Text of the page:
Film Review: The Last Thing Mary Saw

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There is a pitch-black tone of thick, atmospheric horror hanging over Edoardo Vitaletti’s debut feature The Last Thing Mary Saw. The film moves at a deliberate pace, every scene a slow and seemingly unstoppable step towards tragedy, violence and terror of the most occult kind. 

Set in New York in the bleak winter of 1843, the story is told in three ominously titled chapters by the titular Mary (Stefanie Scott), who we first meet after the story has already occurred. Blinded and blindfolded, with thick smears of blood strewn down her cheeks, she is interrogated by a nervous and frightened police constable (Daniel Pearce) as to what has happened in her beautiful farmhouse in the preceding days. What plays out on the surface is a story of forbidden love and the terrifying oppressiveness of religion; but lurking just below the surface and infecting every frame of the film is a vein of black-hearted occultism that corrupts and clings to Mary and her family, leading to a shocking and unsettling conclusion.   

Two women in 1840's garb stand facing the camera. Still photo from The Last Thing Mary Saw 

Stefanie Scott (Insidious: Chapter 3) gives a terrifically understated performance as Mary, the daughter of a wealthy family who has fallen in love with the family maid Eleanor (Isabelle Fuhrman). The relationship between the two women is sweetly played out, their desire and affection for one another an affront to the family’s truly depressing Christian sensibilities. Isabelle Fuhrman (Orphan, The Hunger Games) is excellent in the role of the defiant maid who will do anything for her love. When Eleanor comes into possession of a small book that seems to be full of prophetic tales, a book that may be full to the brim with dark power, the plan she and Mary put into action seems doomed to end in heartbreak.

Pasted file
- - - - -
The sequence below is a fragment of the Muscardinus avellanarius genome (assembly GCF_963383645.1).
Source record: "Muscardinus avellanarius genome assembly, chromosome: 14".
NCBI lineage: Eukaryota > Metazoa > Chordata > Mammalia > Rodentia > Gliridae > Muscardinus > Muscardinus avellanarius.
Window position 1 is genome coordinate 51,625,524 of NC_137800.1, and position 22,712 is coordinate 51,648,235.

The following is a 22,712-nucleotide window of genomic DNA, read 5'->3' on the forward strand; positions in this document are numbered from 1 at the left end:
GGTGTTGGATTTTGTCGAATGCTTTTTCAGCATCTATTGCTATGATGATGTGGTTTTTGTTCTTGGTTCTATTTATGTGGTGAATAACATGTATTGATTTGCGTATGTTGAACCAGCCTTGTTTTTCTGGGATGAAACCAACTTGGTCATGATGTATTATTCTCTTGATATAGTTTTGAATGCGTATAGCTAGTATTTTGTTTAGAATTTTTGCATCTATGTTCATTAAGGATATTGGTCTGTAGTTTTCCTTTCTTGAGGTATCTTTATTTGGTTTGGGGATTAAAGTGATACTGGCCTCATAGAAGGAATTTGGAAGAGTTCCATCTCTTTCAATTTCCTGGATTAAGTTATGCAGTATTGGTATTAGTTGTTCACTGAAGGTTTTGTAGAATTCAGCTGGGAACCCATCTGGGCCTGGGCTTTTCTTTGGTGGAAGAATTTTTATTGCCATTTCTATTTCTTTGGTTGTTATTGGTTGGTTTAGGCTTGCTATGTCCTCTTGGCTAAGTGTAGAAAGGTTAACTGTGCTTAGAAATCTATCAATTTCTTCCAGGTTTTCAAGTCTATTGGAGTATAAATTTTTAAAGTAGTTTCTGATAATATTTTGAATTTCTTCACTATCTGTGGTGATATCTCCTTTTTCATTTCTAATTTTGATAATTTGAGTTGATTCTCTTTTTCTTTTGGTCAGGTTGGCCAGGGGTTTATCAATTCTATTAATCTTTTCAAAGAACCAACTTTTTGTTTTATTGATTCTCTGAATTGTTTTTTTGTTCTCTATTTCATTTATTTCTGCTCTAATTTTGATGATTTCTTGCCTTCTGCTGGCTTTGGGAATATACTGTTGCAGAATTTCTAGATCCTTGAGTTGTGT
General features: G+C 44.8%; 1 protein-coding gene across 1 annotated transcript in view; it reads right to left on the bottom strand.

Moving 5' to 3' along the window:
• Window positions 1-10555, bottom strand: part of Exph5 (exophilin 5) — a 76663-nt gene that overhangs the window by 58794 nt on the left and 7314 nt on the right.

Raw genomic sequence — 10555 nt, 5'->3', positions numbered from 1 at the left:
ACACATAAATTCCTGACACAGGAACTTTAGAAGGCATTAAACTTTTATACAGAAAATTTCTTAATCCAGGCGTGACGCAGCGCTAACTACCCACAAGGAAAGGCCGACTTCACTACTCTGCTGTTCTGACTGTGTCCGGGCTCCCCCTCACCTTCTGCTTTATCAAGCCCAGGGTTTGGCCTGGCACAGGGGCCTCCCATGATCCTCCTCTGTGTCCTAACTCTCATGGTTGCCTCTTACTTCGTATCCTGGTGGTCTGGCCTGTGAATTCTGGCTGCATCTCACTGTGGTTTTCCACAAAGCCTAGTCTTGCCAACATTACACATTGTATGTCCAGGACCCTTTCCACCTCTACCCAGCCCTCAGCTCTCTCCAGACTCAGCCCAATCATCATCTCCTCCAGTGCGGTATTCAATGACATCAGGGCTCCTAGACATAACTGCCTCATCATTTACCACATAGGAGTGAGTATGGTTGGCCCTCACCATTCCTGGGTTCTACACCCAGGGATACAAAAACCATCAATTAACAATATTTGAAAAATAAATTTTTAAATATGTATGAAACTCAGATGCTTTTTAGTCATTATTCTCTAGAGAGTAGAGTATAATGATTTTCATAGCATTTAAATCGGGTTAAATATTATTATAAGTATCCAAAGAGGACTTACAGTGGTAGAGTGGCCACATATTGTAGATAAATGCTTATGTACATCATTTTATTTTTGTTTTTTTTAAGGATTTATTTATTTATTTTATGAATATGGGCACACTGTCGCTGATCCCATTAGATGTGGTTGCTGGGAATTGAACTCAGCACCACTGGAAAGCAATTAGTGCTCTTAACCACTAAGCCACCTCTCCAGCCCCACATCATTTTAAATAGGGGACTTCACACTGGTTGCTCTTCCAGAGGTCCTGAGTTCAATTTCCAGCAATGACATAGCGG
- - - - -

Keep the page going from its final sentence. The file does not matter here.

Judith Roberts (Eraserhead, You Were Never Really Here) plays the terrifying matriarch of the family; though old and frail, she appears to tower over the family like some terrible titan, her iron and unforgiving will carried out by her children. Roberts is a frightening presence throughout the film; her insistence on the two lovers being ‘corrected’ by being forced to kneel on grains of rice is horribly period accurate, her indifference to their plight displaying a cold heart full of malice. And as Mary’s tale edges towards its conclusion, Roberts provides some shocking chills that will be burned into the memory of all who see. 

The rest of the cast, though proficient in their roles, get little time to make too much of an impact; P.J Sosko makes for a likeable if complicated figure as the guard of the grounds, sympathetic to the girls plight so long as they can keep feeding him stolen bread; and Michael Laurence as Mary’s father gives a good account of himself as a man trapped between doing what is right for his daughter and obeying the will of God (or in this case, Robert’s horrific matriarch).